We ended up removing most of the units we installed and eating the cost. Having to adjust the fan according to outside RH did not sit well with our customers. And, pulling in the wrong air from outside also displeased our otherwise happy clients.

I would NOT recommend these units to anyone. Make the investment in an energy efficient dehumidifier. In most cases people who had the Humidex had to run their dehumidifier as well.

Needless to say, we do not ever talk about Humidex to our clients...they simply do not work.


10:58PM | 05/16/15
You are 100% wrong. Period.
I have a customer that has run hers for 20 years nonstop 24 hours a day. She lives right on the river and her basement is bone dry.
Believe me people, the Humidex is the best thing ever invented for giving you a dry basement by removing humid air from the basement.


11:00PM | 05/16/15
You are 100% wrong. Period.
I have a customer that has run hers for 20 years nonstop 24 hours a day. She lives right on the river and her basement is bone dry.
Believe me people, the Humidex is the best thing ever invented for giving you a dry basement by removing humid air from the basement.


08:05PM | 06/16/15
We have had a Humidex running for 17 years in our crawlspace on a low setting. Which doesn't do much. On higher settings it sucks the heat right out of the house. Its a somewhat efficient way to heat the flower beds through the winter. If you like heating the outdoors...


07:31PM | 04/18/16
I have installed 100's of Humidex units and every house has a different level of success. in my own building it did more than i expected it to lowering my heating and cooling cost because it was removing the heaviest air to cool and heat and The musty odor was gone. the most moister filled air continually gets removed. In my Mothers house it does a great job also. Before her Humidex was installed using a dehumidifier she always had condensation in one area of her basement and had to empty the dehumidifier. it cost about the same as an air condition to run.. since installing her Humidex there was no dehumidifier needed and no condensation on the basement floor ever. Running the Humidex uses about 34 watts, less than a 60 watt light bulb. It has worked well for many people i have installed for. Some noticing a difference before i leave the house. there are some houses it will not work in. It is a good product for the houses it works in. One of my customers had me uninstall it because they were not happy with it. 2 weeks later they had me reinstall it because the husbands allergies had never been better in the house. they were running a dehumidifier and Humidex because they had an extreme situation in their basement.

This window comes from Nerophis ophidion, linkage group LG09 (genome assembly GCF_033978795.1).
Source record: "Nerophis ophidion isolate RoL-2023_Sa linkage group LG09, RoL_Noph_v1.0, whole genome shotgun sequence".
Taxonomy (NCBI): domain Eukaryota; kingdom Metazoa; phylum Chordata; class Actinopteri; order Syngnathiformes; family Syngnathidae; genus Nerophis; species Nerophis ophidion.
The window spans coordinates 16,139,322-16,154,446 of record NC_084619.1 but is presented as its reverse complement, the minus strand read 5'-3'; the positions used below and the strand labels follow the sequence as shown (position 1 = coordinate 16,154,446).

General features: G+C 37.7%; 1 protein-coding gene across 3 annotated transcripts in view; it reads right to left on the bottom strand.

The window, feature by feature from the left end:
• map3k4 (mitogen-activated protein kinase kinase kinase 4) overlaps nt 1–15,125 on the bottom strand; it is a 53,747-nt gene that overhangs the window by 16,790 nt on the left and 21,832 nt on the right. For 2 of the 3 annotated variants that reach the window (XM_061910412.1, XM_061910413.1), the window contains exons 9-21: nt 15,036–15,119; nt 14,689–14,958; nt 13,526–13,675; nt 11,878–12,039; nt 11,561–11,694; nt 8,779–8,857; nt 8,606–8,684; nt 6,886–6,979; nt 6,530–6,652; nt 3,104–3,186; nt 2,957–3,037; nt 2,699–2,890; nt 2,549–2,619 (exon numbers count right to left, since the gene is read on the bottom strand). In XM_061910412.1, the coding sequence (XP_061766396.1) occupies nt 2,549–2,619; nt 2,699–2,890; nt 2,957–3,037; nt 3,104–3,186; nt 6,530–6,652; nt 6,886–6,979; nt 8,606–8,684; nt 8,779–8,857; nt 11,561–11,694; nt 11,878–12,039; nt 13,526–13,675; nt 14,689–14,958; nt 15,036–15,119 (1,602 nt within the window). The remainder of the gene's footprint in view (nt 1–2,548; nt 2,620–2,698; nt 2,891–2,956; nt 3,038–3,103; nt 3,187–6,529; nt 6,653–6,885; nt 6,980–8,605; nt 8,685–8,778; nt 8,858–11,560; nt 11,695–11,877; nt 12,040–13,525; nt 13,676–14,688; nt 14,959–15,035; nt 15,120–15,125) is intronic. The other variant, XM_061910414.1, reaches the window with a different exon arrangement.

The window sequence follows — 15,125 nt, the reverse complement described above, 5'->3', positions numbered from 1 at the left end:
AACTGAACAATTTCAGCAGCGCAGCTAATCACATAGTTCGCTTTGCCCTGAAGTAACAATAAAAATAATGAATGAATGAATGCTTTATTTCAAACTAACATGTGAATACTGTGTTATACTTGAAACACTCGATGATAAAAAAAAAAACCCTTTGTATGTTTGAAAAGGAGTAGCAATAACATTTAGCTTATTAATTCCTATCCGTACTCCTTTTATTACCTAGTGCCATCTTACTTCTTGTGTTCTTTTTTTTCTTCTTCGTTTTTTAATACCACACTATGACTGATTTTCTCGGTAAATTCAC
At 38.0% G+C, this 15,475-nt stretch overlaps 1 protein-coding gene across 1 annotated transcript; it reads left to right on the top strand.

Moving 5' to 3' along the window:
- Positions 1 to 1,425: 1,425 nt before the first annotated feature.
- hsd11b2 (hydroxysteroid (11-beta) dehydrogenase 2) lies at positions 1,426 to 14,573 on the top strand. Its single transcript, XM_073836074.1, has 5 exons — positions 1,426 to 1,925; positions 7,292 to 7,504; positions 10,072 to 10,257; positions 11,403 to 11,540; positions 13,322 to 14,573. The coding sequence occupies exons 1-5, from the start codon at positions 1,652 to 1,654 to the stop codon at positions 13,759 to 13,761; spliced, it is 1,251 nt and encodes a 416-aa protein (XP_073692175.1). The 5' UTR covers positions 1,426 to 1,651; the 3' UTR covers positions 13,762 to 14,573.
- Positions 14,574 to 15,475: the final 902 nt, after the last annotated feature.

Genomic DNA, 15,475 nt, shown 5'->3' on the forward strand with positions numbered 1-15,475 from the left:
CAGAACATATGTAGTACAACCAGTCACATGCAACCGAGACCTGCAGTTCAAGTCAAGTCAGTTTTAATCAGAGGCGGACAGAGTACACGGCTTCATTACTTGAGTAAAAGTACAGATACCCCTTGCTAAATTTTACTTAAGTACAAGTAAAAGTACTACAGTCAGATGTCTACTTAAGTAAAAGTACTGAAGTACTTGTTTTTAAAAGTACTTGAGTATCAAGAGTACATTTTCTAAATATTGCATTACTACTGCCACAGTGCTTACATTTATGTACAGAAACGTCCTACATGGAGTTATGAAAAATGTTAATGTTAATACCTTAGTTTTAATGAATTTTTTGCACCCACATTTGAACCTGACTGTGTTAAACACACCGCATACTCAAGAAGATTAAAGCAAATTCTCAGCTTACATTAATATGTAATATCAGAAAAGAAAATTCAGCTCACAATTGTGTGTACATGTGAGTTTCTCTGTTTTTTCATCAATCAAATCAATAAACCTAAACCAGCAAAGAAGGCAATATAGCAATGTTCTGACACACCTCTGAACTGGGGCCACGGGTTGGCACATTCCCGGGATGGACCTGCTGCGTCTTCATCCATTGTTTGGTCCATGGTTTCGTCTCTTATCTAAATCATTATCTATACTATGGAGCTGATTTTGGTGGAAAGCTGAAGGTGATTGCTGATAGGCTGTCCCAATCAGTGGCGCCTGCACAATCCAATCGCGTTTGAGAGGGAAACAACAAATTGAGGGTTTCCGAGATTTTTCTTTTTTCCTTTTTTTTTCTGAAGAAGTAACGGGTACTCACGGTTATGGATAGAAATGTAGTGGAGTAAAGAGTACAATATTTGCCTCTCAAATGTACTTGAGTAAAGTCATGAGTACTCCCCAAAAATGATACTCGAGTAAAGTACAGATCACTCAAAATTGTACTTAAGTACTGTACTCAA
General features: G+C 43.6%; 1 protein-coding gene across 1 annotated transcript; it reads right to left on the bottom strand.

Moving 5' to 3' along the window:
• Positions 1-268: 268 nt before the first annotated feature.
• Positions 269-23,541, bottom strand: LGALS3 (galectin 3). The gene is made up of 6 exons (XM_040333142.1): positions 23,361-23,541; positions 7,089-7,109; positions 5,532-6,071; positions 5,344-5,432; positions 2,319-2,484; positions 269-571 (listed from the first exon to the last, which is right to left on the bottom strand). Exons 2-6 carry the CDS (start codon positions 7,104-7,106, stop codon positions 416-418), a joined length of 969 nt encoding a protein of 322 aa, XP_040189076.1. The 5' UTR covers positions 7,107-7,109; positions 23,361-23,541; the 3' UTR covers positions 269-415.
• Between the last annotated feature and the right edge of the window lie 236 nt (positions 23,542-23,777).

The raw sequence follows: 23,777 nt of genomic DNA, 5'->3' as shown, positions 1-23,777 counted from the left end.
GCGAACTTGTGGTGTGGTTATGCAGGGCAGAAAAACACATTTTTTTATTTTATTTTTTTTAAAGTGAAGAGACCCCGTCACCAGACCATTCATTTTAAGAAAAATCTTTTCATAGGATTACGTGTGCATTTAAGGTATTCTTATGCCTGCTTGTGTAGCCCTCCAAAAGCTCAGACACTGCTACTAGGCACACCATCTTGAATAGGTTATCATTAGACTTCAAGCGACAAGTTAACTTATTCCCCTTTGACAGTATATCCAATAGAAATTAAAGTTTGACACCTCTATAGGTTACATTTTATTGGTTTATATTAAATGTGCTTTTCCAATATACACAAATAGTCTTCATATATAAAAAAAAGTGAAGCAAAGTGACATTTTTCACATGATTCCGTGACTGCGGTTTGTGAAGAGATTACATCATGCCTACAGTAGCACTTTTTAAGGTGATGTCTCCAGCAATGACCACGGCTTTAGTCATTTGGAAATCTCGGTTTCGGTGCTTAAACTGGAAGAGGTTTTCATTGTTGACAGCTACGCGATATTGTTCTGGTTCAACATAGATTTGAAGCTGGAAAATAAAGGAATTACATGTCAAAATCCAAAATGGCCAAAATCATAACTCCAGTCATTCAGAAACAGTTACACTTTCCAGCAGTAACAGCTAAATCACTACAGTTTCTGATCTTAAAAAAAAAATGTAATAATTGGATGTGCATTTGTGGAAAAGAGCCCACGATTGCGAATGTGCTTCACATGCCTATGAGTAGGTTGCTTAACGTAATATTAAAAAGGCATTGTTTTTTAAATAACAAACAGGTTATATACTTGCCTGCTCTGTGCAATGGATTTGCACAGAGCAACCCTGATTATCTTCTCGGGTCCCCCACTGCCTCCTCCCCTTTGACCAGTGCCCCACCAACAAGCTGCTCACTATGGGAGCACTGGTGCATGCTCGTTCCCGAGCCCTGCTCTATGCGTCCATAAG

10:01AM | 08/29/16
I took a 4" X 6' piece of PVC and a 4" 90 degree PVC elbow, Notched the end, installed a 3 speed fan inside the PVC approximately 8" from the notched end. I secured the PVC against the basement wall notched end on the floor facing away from the wall, installed the elbow on the other end with a short length of Dryer vent hose, vented it out through a newly cut vent hole in my wall, and installed a vent cap outside. Plugged the fan in, turned it on medium and was done! 4 years later and no musty smell, dampness and best of all, no mold or mildew! Total cost to build, $67.74. Approximately $16.75 monthly in added electricity cost. I do however have to turn the fan on high in the hotter months! No worries.....